Most Childhood Asthma Responds To Evidenced Based Therapy Interview with:

Francine M. Ducharme, MD, FRCPC Professor, Departments of Paediatrics and Social and Preventive Medicine University of Montreal Associate Director of Clinical Research and Knowledge Transfer, Research Centre, CHU Ste-Justine

Prof. Francine Ducharme

Francine M. Ducharme, MD, FRCPC
Professor, Departments of Paediatrics and Social and Preventive Medicine
University of Montreal
Associate Director of Clinical Research and Knowledge Transfer, Research Centre, CHU Ste-Justine What is the background for this study? What are the main findings?

Response: The management of asthma attacks in preschoolers has been the subject of much recent debate. The results of a study published in 2009 had shaken the pediatric world. The study reported that preschool children with viral-triggered flare-ups did not respond to standard treatment and, suggesting that this was due to their young age. Such finding was particularly worrisome as the majority of asthma-related emergency room visits and hospitalizations involve preschool children.

We conducted this large cohort study in which children aged 1 to 17 years with a moderate or severe asthma attack were treated using the established evidence-based therapy adjusted to the severity of exacerbation assessed by the Pediatric Respiratory Assessment Measure (PRAM), administered rapidly. We explored the determinants of the failure of emergency therapy. Age was not a factor. Instead, in addition to attack severity and symptoms between attacks, it was rather the presence of respiratory viral infection or fever triggering the attack that was more often associated with treatment failure, i.e., higher hospitalization rates, more returns to the emergency room, and reduced speed of recovery over the 10 days after discharge. Viral detection occurred more frequently in preschoolers (67%) than in older children (46%) with asthma.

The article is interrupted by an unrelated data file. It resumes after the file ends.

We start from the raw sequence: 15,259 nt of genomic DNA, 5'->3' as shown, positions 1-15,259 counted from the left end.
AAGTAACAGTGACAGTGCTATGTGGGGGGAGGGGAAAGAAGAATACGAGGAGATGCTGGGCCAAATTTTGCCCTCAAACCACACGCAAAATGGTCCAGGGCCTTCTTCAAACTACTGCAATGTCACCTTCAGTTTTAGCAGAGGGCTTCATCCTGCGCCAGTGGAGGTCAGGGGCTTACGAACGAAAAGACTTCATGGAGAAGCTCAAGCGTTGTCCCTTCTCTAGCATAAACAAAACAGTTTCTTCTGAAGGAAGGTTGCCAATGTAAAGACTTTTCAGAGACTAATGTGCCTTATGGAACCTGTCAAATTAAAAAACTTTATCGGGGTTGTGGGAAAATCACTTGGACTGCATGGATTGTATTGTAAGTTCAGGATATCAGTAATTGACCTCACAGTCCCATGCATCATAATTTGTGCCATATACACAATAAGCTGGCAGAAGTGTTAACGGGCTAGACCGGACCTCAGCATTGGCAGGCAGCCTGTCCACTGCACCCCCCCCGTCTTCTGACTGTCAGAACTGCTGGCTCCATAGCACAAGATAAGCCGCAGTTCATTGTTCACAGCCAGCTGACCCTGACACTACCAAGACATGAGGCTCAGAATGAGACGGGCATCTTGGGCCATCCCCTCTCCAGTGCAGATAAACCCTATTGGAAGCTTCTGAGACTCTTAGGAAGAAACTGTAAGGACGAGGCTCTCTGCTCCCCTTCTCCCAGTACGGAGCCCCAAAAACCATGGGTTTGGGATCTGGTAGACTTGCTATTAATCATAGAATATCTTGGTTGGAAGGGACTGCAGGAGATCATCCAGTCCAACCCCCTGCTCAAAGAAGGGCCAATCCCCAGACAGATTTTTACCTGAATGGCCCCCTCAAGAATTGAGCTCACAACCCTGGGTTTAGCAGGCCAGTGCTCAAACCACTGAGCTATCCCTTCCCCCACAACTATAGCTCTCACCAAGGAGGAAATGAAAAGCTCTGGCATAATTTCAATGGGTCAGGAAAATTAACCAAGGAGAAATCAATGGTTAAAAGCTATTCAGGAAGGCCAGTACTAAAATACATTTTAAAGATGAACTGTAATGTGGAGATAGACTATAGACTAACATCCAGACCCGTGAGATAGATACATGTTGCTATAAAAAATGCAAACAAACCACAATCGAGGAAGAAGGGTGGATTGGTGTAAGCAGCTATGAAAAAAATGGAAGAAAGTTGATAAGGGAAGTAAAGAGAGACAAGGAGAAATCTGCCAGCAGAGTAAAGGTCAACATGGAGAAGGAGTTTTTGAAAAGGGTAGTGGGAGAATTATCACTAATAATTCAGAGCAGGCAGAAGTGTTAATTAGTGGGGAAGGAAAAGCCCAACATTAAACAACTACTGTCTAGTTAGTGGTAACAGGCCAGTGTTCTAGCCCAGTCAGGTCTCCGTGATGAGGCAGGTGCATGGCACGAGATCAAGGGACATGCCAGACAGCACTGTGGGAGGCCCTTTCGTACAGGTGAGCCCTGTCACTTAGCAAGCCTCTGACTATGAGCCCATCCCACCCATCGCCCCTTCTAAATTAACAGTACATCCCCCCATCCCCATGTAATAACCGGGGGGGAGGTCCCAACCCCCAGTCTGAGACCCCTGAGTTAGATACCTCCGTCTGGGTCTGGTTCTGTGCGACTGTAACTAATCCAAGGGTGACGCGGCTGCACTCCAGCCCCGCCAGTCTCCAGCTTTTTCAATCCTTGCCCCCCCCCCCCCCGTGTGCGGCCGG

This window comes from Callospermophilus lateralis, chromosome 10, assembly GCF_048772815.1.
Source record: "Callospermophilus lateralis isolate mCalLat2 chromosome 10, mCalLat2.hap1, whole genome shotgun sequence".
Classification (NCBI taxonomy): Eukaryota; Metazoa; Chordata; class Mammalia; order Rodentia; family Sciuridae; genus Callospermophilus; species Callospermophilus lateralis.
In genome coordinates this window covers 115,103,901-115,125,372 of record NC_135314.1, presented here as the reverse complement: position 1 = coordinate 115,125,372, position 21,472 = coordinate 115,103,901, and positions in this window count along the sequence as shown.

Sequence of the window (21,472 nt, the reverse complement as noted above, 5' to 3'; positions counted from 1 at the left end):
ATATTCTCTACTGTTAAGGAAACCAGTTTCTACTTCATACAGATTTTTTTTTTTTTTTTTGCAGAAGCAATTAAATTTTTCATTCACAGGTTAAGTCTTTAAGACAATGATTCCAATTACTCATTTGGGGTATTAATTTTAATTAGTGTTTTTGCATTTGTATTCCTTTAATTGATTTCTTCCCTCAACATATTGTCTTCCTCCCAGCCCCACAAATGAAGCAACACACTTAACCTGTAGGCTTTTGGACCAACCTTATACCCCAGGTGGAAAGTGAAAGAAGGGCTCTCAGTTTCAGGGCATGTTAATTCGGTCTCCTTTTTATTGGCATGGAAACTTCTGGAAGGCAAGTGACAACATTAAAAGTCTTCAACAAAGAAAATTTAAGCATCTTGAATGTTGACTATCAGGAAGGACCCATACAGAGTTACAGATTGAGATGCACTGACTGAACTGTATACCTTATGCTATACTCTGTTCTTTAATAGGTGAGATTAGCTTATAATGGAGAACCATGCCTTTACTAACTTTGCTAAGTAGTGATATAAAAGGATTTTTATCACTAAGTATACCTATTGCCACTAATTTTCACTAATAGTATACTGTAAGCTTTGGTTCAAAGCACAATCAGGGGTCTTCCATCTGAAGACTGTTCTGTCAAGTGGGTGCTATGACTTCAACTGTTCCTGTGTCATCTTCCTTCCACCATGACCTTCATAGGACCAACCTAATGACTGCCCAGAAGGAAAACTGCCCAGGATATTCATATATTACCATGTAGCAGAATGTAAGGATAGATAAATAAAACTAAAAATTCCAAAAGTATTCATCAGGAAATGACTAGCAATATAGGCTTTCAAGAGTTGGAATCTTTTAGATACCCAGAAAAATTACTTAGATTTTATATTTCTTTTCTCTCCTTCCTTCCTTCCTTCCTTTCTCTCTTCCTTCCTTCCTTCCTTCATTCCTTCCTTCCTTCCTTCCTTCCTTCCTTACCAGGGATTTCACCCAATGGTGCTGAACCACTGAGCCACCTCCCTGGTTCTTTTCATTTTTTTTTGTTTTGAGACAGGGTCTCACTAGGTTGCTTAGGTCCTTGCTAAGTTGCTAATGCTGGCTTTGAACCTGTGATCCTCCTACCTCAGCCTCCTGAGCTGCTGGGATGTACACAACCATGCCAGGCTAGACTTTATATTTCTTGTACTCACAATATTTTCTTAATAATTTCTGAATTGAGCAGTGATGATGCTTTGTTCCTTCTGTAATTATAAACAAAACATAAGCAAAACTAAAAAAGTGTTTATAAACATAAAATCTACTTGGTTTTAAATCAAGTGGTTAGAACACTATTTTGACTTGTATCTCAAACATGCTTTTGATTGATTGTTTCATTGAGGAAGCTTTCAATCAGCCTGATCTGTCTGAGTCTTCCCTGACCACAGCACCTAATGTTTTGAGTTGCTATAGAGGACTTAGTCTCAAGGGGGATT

Nevertheless, the results confirm the overall effectiveness of standard treatment, adjusted to the severity of the attack and administered early, in the vast majority of children, regardless of age and viral detection. Indeed, although a failure rate of nearly 40% was expected in this group of children with moderate to severe attack, only 17% of the participants did not respond to standard treatment. This rate was significantly higher (19%) in children with viral infection compared to uninfected children (13%). What should readers take away from your report?
• Young children respond as well to evidence-based therapy adjusted according to the severity.
• Children with a viral trigger or fever are at a higher risk of failure but still more than 80% respond well to therapy.
• Don’t hesitate to offer the standard of care therapy to young children. What recommendations do you have for future research as a result of this study?

Response: This is the latest in series of studies have improve the care of children with acute asthma and that have contributed to the establishment of the gold therapy . We are exploring novel strategies to prevent or decrease the severity of asthma attacks triggered by the common cold in pre-schoolers children with asthma.

Use of rapid test to identify infection may help to identify children at higher risk of failure and to personalize therapy Is there anything else you would like to add?

Response: The second message is that the rapid administration of therapy based on the evidence and adjusted for the severity works in the overwhelming majority (83%) of children . Thank you for your contribution to the community.


Factors associated with failure of emergency department management in children with acute moderate or severe asthma: a prospective, multicentre, cohort study
Ducharme, Francine M et al.
The Lancet Respiratory Medicine , Volume 0 , Issue 0 ,

Note: Content is Not intended as medical advice. Please consult your health care provider regarding your specific medical condition and questions.

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Last Updated on September 1, 2016 by Marie Benz MD FAAD